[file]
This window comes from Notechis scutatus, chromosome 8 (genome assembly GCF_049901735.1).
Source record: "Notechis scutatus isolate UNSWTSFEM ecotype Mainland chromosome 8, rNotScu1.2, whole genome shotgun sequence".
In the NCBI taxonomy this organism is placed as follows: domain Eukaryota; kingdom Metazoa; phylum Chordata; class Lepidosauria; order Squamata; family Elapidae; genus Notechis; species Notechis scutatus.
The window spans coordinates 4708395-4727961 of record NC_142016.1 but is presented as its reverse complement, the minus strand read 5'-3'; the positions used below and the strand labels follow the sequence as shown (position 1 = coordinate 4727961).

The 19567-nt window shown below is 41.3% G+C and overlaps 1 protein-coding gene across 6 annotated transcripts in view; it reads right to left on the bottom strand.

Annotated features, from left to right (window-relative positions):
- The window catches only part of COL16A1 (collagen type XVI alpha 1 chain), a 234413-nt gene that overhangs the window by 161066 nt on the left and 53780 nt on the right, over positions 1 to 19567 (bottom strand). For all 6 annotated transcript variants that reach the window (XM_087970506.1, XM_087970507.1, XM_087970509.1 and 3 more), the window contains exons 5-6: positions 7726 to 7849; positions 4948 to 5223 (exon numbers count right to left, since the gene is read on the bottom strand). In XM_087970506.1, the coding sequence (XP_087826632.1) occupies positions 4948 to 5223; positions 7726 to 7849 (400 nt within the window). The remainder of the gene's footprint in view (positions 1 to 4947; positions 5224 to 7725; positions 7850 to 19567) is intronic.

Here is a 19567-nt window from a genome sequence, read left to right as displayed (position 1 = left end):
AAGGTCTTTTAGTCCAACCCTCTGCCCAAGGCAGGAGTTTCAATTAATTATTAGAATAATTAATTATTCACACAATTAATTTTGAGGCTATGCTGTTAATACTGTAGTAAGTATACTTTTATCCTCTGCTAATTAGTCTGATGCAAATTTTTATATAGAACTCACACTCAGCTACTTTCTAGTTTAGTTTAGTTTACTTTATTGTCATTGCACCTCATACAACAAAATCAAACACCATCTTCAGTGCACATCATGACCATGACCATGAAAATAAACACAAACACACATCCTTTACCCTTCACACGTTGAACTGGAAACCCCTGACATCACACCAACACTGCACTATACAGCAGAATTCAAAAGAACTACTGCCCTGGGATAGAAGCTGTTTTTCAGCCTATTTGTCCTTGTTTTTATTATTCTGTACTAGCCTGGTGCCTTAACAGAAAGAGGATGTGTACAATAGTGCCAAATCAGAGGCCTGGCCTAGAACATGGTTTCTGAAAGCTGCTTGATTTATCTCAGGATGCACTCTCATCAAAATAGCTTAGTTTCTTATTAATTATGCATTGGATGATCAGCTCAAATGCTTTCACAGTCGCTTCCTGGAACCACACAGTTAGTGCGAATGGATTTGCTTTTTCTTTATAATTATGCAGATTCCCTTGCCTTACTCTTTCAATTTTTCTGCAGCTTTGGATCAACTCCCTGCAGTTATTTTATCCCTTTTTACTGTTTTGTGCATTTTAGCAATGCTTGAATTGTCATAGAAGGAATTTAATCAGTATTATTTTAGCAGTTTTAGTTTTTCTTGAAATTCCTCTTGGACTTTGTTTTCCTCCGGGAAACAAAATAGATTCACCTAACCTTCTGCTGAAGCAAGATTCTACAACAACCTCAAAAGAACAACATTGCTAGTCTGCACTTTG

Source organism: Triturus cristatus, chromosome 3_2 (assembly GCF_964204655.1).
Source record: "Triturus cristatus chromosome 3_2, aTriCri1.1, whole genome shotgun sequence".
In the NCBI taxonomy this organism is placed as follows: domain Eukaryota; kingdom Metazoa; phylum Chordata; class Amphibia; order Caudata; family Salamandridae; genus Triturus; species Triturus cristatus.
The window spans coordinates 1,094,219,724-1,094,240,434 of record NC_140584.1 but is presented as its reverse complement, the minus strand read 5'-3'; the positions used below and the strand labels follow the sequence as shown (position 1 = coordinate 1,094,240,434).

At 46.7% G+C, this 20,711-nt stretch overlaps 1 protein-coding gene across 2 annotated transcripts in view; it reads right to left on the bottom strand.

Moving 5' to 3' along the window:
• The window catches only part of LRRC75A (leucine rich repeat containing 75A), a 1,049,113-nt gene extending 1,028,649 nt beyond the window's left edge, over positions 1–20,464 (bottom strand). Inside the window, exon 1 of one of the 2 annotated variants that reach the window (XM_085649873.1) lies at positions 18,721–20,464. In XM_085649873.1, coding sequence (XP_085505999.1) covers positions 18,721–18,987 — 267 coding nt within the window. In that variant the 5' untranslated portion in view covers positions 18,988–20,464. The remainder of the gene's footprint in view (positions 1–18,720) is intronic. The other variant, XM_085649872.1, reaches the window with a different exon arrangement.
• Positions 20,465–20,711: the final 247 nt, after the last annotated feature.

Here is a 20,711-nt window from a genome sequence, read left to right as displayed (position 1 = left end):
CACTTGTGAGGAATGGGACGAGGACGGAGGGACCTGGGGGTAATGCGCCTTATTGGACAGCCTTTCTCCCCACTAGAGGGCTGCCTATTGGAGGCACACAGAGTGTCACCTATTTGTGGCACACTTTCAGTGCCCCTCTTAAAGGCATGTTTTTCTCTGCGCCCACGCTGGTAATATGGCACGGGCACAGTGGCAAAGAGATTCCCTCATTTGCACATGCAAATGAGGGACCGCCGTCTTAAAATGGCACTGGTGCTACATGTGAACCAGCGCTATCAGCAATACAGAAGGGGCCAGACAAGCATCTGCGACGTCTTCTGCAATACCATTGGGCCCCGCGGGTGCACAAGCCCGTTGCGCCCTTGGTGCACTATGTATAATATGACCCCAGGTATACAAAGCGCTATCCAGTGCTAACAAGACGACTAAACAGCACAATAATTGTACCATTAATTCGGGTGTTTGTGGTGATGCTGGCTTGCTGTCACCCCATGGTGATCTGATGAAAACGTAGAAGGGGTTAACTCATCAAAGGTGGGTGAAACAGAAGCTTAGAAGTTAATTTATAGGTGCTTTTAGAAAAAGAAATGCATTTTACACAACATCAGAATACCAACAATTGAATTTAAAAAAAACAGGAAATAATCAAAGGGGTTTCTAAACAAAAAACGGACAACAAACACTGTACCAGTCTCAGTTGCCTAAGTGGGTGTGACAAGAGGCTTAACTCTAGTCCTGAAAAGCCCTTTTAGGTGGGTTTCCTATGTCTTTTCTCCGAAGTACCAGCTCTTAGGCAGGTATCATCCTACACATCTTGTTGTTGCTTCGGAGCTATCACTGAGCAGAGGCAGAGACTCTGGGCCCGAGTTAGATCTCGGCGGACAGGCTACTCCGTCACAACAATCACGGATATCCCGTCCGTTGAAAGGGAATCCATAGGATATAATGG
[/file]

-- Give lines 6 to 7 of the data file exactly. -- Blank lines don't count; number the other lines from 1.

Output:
Annotated features, from left to right (window-relative positions):
- The window catches only part of COL16A1 (collagen type XVI alpha 1 chain), a 234413-nt gene that overhangs the window by 161066 nt on the left and 53780 nt on the right, over positions 1 to 19567 (bottom strand). For all 6 annotated transcript variants that reach the window (XM_087970506.1, XM_087970507.1, XM_087970509.1 and 3 more), the window contains exons 5-6: positions 7726 to 7849; positions 4948 to 5223 (exon numbers count right to left, since the gene is read on the bottom strand). In XM_087970506.1, the coding sequence (XP_087826632.1) occupies positions 4948 to 5223; positions 7726 to 7849 (400 nt within the window). The remainder of the gene's footprint in view (positions 1 to 4947; positions 5224 to 7725; positions 7850 to 19567) is intronic.